Cindy Bamsch, wife of Officer Johnny T. Bamsch, is a retired teacher and Girl Scout leader for her granddaughter’s troop. She remains a steadfast friend and supporter of all Houston police officers and was gracious and appreciative about the plan to plant a new Live Oak in memory of her husband.
“All of our family is definitely interested and excited about this,” she said in a pre-Christmas interview, updating the status of the Bamschs’ only daughter Mandy, who was born after her father’s death in January 1975.
“It was a big deal when we had it transplanted the first time,” she said. “I have pictures of Mandy the time the first tree was planted. We have been watching it grow over the years.
“Mandy and her family live in Houston fairly close to the same area she grew up in. She’s closer to the location of the tree than I am.”
Cindy Bamsch is a retired elementary school teacher, having taught in the Cypress-Fairbanks ISD for 34 years, specializing in first and third grades.
“It happened that once I found out I was going to have a grand baby that kinda took priority,” she said. “The first one was born 11 years ago.”
Taylor Derryberry is the oldest of three, followed by Ellis and grandson Ryder. Both Johnny and Cindy graduated from Waltrip High School – traditionally an institution that produces numerous Houston police officers. Currently the three grandchildren are due to attend the elementary and middle schools that feed into Waltrip.
Mrs. Bamsch was lavish in her praise of the HPOU and the 100 Club of Greater Houston for their undying support of the families of officers who died in the line of duty. She also had special compliments for Nelson Zoch, line of duty death historian, and David Freytag, a now-retired officer who was a leader in the HPD Honor Guard. Freytag, in particular, has been active in seeing that the current Live Oak memorial to Officer Bamsch is replaced.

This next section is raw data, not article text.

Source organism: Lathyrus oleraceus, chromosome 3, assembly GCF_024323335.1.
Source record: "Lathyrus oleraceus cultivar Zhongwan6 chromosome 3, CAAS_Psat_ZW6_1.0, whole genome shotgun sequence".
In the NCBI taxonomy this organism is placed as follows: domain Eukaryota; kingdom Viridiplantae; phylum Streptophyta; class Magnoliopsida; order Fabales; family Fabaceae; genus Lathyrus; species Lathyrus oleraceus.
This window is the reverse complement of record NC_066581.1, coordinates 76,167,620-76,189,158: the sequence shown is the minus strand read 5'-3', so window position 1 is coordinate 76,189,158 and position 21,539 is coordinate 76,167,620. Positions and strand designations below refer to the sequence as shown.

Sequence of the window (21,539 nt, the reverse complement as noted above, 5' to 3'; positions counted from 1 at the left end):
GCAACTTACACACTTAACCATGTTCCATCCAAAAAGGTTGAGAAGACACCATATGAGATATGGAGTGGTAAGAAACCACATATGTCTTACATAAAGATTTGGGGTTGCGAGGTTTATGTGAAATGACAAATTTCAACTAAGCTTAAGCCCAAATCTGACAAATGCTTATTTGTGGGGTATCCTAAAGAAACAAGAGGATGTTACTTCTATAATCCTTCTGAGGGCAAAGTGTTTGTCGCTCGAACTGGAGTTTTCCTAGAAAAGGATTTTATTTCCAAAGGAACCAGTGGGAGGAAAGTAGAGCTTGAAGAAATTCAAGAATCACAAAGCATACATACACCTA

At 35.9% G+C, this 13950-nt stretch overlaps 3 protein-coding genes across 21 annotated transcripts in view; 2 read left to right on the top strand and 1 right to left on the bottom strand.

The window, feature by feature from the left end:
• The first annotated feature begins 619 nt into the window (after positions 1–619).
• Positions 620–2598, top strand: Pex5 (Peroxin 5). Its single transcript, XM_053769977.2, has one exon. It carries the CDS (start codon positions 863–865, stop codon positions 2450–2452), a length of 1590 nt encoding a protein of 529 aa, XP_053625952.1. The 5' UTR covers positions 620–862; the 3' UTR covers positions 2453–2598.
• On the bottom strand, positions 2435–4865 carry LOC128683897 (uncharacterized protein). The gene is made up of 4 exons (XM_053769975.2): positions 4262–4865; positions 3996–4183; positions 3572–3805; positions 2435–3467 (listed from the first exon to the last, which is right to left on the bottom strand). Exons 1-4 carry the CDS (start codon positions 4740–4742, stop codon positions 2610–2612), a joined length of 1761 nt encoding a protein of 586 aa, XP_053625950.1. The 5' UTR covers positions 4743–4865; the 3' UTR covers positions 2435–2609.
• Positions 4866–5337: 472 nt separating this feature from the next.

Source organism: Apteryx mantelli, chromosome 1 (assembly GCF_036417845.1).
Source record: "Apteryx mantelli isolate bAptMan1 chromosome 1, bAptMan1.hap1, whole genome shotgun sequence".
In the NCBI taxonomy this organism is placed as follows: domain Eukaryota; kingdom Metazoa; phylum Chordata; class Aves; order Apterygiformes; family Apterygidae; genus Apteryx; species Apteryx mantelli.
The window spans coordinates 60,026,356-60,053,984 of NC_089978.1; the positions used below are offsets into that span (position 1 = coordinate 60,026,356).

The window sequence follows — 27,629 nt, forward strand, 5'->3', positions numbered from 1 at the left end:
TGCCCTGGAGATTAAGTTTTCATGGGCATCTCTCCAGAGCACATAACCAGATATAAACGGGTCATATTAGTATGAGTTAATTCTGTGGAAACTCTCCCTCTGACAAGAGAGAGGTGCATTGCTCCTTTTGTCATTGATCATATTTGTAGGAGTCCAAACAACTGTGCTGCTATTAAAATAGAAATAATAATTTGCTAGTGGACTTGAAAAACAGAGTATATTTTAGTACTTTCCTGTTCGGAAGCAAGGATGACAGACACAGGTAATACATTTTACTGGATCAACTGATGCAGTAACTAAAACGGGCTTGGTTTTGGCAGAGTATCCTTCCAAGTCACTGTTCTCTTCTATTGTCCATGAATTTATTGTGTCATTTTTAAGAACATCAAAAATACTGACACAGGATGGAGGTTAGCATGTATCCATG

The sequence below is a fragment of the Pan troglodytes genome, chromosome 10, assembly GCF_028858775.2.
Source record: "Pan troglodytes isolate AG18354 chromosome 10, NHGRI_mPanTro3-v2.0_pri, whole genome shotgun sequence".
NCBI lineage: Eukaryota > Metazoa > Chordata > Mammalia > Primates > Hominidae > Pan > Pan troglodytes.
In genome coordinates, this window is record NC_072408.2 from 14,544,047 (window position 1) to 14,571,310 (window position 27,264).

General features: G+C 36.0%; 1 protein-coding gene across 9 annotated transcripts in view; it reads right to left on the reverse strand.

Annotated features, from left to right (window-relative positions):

“He and Nelson both have just devoted so much time, energy and work helping families of the officers killed in the line of duty. I just love reading the articles Nelson keeps up and facts he finds out about the cases.”
Once active in COPS, the organization for the surviving families of officers killed in the line of duty, Cindy said, “I’m not too active. I crrtainly keep up with it. I read the Badge & Gun and try to touch here there and yonder as much as I can.
“I really have a hard time saying no to things since I retired. I’m active in the Girl Scouts of America. I’m assistant leader for one of my granddaughters. I do volunteer at Oak Forest Elementary and stay very busy as a church volunteer at St. Christopher’s Episcopal.”
“I thought it very interesting the way things come up from time to time about Johnny and with the police department, seeing my grandchildren learn and participate. Not only did they get to meet and know their grandfather, so has Mandy.
“They go to the memorial services in May (during Police Week). The more they see the different things that happen, the more they understand about it. It’s been a very nice and gentle way for them to get an idea of who their father and grandfather really was.”
The father and mother of Johnny Bamsch are both deceased. Cindy said, “Johnny was their only child. Their lives just crumbled when Johnny was killed. It was devastating to them.”
Mr. Bamsch owned his own plumbing company while Mrs. Bamsch helped him in the office while caring for their only son.
“Most of the officers that were from the North Station knew the Bamsches by sight because they were very active. They took things to the station and visited with the guys and things like that.”